​​The Problem with Freedom
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Politics and Activism

​​The Problem with Freedom

Divorcing Delusion

​​The Problem with Freedom
NBC News

England, 1936.
The grip of the Sabbath day
In London town the only sound
Is a whisper in an alleyway
Men put on their gloves and boots
Have a smoke before they go
From the west there is a warning of
A wind about to blow

The Men They Couldn't Hang - "The Ghosts of Cable Street"

A torrent of fists and batons flooded Cable Street that day as police clashed with a coalition of socialists, anarchists, Irish, Jews, and others who had barricaded the street in an effort to halt an organized march of the British Union of Fascists. For months, the BUF had circulated antisemitic posters and leaflets around the primarily Jewish neighborhood in an effort to destabilize community solidarity. Their efforts were in vain, perhaps even partially to blame for the subsequent 20,000 protesters. The police escort, numbering some 6,000 strong, arranged for the 3,000 marching fascists escalated matters drastically in their attempt to disperse the anti-fascists, resulting in a chaotic brawl in which nearly two hundred were injured and a similar number were arrested, by both citizens and police.

More presently, UC Berkeley has become a contested battleground in the same ideological war. The Anti-fascists or "Antifas" have clashed with white nationalists and alt-right activists in the passing months, both sides making use of weapons such as pepper spray, fireworks, sticks, and more. The animosity between the two groups on the campus where the so-called Freedom of Speech Movement began has captured the attention of a confused and uncertain country, still in the wake of a vehemently contested and violently vitriolic election that did more to our collective psyche than simply stir partisan fervor.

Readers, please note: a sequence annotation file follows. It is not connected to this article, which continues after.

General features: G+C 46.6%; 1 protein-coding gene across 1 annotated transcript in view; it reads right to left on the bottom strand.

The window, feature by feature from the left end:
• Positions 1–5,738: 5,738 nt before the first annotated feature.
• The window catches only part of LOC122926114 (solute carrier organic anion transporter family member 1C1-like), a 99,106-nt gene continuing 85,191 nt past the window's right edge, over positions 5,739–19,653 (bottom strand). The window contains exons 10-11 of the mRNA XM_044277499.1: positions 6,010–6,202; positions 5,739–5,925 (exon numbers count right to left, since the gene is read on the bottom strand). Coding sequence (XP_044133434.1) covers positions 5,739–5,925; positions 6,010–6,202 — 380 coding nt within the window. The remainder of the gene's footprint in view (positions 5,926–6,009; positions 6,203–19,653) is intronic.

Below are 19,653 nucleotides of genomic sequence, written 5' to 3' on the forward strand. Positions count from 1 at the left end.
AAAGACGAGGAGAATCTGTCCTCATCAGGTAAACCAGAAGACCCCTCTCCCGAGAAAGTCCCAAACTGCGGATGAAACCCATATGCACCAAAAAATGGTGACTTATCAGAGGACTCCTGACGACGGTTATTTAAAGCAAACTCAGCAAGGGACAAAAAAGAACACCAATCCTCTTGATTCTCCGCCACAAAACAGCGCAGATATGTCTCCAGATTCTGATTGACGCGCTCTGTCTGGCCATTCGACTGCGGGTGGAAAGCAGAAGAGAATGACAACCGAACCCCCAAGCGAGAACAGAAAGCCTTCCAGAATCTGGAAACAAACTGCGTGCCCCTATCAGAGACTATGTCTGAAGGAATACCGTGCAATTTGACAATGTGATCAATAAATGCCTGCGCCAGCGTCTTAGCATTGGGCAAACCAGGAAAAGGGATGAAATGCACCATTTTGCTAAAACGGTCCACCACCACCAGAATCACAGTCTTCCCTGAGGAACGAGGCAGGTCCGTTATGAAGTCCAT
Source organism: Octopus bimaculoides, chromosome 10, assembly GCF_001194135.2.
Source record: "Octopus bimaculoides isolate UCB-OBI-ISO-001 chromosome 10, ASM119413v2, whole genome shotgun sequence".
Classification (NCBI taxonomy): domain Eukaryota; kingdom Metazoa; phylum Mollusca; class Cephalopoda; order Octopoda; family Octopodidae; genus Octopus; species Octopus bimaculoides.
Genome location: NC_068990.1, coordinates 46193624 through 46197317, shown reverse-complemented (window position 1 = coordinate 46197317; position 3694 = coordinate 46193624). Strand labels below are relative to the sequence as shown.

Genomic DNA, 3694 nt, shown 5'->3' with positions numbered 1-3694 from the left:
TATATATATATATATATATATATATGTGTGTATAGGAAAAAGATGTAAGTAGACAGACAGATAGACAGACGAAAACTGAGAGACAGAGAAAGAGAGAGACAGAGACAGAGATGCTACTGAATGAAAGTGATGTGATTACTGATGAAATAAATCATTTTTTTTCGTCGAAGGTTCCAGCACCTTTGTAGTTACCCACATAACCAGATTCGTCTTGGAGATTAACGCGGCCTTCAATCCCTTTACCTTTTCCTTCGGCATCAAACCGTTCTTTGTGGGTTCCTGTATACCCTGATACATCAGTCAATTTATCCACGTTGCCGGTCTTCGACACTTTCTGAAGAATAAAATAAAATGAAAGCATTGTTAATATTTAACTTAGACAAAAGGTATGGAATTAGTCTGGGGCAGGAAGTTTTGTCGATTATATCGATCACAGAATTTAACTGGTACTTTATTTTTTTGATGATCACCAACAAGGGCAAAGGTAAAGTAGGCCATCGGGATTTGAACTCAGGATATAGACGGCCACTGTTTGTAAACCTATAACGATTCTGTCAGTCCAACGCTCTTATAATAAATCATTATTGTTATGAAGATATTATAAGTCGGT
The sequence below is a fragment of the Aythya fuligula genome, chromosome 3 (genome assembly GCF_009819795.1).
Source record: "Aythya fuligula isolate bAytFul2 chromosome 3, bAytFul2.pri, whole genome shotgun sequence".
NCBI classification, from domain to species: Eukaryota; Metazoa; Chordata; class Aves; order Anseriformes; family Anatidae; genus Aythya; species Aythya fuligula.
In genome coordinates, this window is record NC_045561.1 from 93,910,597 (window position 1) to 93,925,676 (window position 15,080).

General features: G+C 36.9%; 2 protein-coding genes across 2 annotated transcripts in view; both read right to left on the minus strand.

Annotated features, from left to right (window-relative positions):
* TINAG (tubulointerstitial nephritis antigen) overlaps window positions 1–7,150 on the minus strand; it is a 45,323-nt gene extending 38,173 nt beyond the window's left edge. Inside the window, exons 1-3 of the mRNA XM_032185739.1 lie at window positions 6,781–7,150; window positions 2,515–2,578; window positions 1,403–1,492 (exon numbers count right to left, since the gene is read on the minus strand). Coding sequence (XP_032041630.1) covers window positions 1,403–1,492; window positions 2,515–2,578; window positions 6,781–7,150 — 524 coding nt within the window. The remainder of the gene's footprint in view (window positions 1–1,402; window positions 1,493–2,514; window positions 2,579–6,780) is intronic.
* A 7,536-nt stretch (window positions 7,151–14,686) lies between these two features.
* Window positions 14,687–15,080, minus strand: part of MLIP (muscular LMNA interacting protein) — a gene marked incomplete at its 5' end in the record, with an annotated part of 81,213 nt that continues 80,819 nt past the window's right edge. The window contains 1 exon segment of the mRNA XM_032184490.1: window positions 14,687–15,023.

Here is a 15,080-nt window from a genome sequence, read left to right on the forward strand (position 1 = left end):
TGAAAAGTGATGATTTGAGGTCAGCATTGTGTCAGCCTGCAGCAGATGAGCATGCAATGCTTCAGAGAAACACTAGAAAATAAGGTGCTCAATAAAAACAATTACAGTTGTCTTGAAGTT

The rhetoric of both camps is intensely polarized. On one side, a belief in a moral obligation to halt the spread of the pernicious ideology of white supremacy and its evil double fascism, in the other a deep conviction to maintaining the rights promised to us by the First Amendment and "traditional" values. In their haste to express their outrage and beliefs, both corners have come to violence in these past months, un-ironically "beating sense" into one another while boldly describing the opposing faction as fascists only to hear the same insult hurled straight back.

In watching many of video accounts of the riots, the number of fights insular to each group were astounding. I was amazed to watch verbal and physical altercations instantly fizzle once a third party had managed to convince everyone that they were indeed rioting for the right ideological team, only to immediately redirect that same rage at the "correct" targets. Meanwhile, when the cameras found their ways further from the front lines, again on both sides the same ridiculous message: "We just want to talk. We're being reasonable, they aren't!" As though saying the words made them true, those who wanted to fight were there to do just that. Fight they did, justified by a mob of like-minded thugs who have so blithely reasoned that their particular violence is somehow moral.

It seems clear to me that either narrative derives the bulk of their rhetorical fuel from the other. The white nationalists and alt-right faction benefit from the reckless rioting of the neo-liberal extremists, just as the Antifa narrative is inflamed by the goading references to National Socialism. Membership grows as each ideology is sold to wider audiences in a perverse and accurate reflection of capitalist economics.